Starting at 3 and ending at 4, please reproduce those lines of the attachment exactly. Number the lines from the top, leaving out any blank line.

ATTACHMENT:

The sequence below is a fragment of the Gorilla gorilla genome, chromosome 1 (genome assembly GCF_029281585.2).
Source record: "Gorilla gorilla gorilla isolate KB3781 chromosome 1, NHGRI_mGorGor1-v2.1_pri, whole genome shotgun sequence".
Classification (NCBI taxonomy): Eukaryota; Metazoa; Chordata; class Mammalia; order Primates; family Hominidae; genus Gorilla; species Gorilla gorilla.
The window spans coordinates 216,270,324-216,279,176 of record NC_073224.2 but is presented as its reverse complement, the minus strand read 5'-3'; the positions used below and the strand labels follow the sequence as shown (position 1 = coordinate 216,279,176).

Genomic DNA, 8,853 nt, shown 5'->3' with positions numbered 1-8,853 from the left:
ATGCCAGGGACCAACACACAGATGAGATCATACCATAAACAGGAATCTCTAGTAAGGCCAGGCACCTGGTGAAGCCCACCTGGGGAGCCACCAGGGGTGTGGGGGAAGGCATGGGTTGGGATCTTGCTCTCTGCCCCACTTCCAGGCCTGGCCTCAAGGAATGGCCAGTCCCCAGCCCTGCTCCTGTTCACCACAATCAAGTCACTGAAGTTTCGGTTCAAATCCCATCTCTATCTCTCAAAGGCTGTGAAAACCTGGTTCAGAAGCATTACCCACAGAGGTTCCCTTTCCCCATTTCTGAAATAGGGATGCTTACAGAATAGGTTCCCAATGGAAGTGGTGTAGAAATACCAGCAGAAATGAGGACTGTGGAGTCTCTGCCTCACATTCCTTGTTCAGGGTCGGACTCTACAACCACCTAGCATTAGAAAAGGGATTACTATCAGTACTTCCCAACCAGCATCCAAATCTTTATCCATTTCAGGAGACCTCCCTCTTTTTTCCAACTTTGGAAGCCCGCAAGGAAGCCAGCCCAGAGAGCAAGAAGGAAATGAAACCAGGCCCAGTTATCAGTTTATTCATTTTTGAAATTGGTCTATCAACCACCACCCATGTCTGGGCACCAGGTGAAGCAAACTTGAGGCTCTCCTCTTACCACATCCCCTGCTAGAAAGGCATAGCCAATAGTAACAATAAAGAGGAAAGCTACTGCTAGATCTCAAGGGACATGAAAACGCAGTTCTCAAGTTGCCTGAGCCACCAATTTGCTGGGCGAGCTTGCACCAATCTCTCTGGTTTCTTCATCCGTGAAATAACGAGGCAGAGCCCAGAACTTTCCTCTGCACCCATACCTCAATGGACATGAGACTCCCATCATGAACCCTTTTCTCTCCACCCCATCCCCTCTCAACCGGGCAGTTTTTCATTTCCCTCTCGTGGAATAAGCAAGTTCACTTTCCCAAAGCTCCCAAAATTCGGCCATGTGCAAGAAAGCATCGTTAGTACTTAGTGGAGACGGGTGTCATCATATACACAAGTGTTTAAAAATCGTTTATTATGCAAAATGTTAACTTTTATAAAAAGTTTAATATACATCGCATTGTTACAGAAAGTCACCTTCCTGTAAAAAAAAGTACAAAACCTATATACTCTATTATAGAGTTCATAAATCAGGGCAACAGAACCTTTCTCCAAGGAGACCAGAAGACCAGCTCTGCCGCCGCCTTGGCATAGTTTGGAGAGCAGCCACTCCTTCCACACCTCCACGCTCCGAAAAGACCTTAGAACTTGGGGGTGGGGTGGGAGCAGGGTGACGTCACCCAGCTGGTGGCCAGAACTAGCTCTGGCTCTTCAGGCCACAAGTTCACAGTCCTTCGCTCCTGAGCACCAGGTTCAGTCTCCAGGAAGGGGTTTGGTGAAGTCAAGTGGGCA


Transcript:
Classification (NCBI taxonomy): Eukaryota; Metazoa; Chordata; class Mammalia; order Primates; family Hominidae; genus Gorilla; species Gorilla gorilla.
The window spans coordinates 216,270,324-216,279,176 of record NC_073224.2 but is presented as its reverse complement, the minus strand read 5'-3'; the positions used below and the strand labels follow the sequence as shown (position 1 = coordinate 216,279,176).